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Reinforcement Learning

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title: Reinformcement Learning Part 1
title: Reinformcement Learning
categories: session

**To be completed**

+ **Goal** Understand and be able to implement Q-learning
+ **Reading** Russel and Norvig Chapter 23
+ [Eirik's slides from 2022](Reinforcement Learning Slides 2.pdf)

# Exercises

Last session we discussedl  the Q-Function,
$$Q(s,a) = \sum_{s'}P(s'|s,a)[R(s,a,s') + \gamma \max_{a'}Q(s',a')]$$
and the function for the optimal policy based on the results from the Q-Function:  
$$\pi^*(s) = \mathop{\text{argmax }}\limits_aQ(s,a)$$
We also discussed iterative estimation of the utilities and the policies.
This session, we will implement an iterative estimation algorithm for
the Q-values, knowns as Q-learning.
This is a model-free, off-policy reinforcement learning algorithm.

The exercise outline below is based partly on Eirik's assigment in 2022
and partly on the Gymnasium 
[tutorial on Blackjack](

Note that I have not asked you explicitly to output any diagnostics 
on the way.  You almost certainly have to do this yourself, so that 
you know what is going on.

## Goal and overvew

The goal for this session is to implement an agent that can solve the
Frozen Lake problem as well as possible, using Q-learning.
The skeleton for the Agent will look like this:
class Agent:
    def __init__( self, env, learning_rate=0.1,
        initial_epsilon=1.0, epsilon_decay=10**(-50000),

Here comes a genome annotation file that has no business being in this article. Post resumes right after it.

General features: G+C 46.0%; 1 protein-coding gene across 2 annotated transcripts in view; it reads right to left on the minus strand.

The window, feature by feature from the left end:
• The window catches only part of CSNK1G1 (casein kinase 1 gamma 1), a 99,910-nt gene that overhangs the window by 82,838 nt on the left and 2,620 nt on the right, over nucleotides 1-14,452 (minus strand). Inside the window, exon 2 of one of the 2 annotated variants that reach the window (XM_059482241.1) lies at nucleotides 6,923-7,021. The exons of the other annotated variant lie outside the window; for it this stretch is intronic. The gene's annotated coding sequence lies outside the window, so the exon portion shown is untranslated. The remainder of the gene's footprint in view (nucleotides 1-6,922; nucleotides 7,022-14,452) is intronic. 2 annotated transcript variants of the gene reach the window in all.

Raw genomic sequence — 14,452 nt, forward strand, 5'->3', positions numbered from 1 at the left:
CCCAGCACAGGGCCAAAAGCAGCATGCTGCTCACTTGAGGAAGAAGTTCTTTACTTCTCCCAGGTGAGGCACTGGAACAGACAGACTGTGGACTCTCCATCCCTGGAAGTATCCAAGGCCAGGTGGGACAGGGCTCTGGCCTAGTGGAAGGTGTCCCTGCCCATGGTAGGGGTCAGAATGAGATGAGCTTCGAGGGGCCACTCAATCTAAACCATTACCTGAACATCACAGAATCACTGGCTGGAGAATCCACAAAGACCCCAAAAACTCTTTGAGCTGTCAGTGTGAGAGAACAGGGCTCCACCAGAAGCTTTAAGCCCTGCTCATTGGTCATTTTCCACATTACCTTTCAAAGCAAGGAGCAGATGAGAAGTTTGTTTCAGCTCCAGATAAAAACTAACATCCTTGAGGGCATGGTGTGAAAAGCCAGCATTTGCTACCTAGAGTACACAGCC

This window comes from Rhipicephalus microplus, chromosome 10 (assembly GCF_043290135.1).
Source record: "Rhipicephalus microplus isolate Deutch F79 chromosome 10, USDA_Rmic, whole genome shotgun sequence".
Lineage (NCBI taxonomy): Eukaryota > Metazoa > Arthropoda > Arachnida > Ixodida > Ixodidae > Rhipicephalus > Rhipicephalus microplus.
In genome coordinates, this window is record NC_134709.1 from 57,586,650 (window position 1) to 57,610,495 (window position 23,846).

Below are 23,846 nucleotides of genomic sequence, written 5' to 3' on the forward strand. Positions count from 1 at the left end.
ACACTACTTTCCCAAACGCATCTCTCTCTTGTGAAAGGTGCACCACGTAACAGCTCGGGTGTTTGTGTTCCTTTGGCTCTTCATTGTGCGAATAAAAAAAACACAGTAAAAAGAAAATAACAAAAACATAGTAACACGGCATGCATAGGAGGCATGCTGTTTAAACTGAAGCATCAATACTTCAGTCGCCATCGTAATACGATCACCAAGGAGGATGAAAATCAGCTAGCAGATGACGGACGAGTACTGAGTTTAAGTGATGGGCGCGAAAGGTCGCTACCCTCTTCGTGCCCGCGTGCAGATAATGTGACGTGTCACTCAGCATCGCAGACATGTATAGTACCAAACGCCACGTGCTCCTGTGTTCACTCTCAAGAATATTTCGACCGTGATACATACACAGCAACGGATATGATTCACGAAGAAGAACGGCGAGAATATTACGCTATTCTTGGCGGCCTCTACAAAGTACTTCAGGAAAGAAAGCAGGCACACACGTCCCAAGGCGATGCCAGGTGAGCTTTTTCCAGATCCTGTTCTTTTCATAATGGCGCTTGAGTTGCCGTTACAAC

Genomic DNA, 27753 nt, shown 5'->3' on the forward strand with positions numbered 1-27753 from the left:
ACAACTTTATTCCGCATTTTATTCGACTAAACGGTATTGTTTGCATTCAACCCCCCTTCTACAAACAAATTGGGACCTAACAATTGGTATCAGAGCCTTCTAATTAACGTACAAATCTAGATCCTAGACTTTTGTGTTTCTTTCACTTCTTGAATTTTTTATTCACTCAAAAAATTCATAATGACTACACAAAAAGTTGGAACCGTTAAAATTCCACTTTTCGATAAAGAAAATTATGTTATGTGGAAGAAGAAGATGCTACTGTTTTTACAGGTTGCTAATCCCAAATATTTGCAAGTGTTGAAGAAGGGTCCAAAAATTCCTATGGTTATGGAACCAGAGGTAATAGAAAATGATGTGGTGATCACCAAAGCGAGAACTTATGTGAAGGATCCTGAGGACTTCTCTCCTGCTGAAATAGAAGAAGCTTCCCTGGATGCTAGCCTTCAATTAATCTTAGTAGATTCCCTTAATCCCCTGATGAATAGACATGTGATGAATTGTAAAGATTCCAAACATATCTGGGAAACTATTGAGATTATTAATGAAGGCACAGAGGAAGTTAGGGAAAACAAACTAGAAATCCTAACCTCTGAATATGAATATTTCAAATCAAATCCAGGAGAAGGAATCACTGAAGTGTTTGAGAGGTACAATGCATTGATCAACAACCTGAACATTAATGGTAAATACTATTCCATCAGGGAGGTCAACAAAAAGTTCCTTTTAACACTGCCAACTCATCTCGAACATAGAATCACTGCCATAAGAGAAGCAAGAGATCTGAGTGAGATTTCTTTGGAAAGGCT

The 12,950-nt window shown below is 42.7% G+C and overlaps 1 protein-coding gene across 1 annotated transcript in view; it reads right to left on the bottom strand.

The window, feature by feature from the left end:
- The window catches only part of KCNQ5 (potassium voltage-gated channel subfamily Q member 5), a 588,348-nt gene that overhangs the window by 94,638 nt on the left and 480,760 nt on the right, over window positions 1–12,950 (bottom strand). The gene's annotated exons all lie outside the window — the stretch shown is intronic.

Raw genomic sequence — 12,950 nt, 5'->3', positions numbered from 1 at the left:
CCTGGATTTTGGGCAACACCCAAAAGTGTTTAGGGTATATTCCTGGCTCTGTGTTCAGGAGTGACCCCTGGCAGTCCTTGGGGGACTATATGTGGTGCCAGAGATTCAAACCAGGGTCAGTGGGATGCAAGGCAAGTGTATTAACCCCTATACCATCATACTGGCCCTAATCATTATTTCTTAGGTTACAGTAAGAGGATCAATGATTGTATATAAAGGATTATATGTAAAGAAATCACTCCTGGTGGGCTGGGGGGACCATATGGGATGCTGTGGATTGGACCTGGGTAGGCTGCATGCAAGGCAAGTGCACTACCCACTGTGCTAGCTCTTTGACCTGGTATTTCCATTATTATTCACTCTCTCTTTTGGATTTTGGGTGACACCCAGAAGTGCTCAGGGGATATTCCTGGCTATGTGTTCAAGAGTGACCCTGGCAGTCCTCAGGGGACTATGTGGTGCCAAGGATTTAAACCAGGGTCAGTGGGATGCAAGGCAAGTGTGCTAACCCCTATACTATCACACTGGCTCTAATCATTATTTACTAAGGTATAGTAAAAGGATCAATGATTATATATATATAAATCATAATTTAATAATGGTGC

final_epsilon=0.1, discount_factor=0.95):
    def get_action(self, obs):
    def update( self, obs, action, reward, terminated, next_obs):
    def decay_epsilon(self):
Thus we need four methods.  The most obvious ones are 
the constructor, the move generator, and model updater.
The last method reduces $\epsilon$ which is the probability
of making a random move instead of the best move according to
the model.

In order to run the model, you can use the following script:
import matplotlib.pyplot as plt
from tqdm import tqdm
from Agent import Agent

import gymnasium as gym

env = gym.make('FrozenLake-v1', desc=None, map_name="4x4", is_slippery=False,render_mode="human")

done = False
observation, info = env.reset()

action = env.action_space.sample()
observation, reward, terminated, truncated, info = env.step(action)

agent = Agent( env )

for episode in range(30):
    obs, info = env.reset()
    done = False

    # play one episode
    while not done:
        action = agent.get_action(obs)
        next_obs, reward, terminated, truncated, info = env.step(action)

        # update the agent
        agent.update(obs, action, reward, terminated, next_obs)

        # update if the environment is done and the current obs
        done = terminated or truncated
        obs = next_obs


We have set `is_slippery=False` above.
That's useful for the initial testing;
we will change it to `True` later.

**Note 2**
We use 30 episodes.  This is ridiculously little, but the animation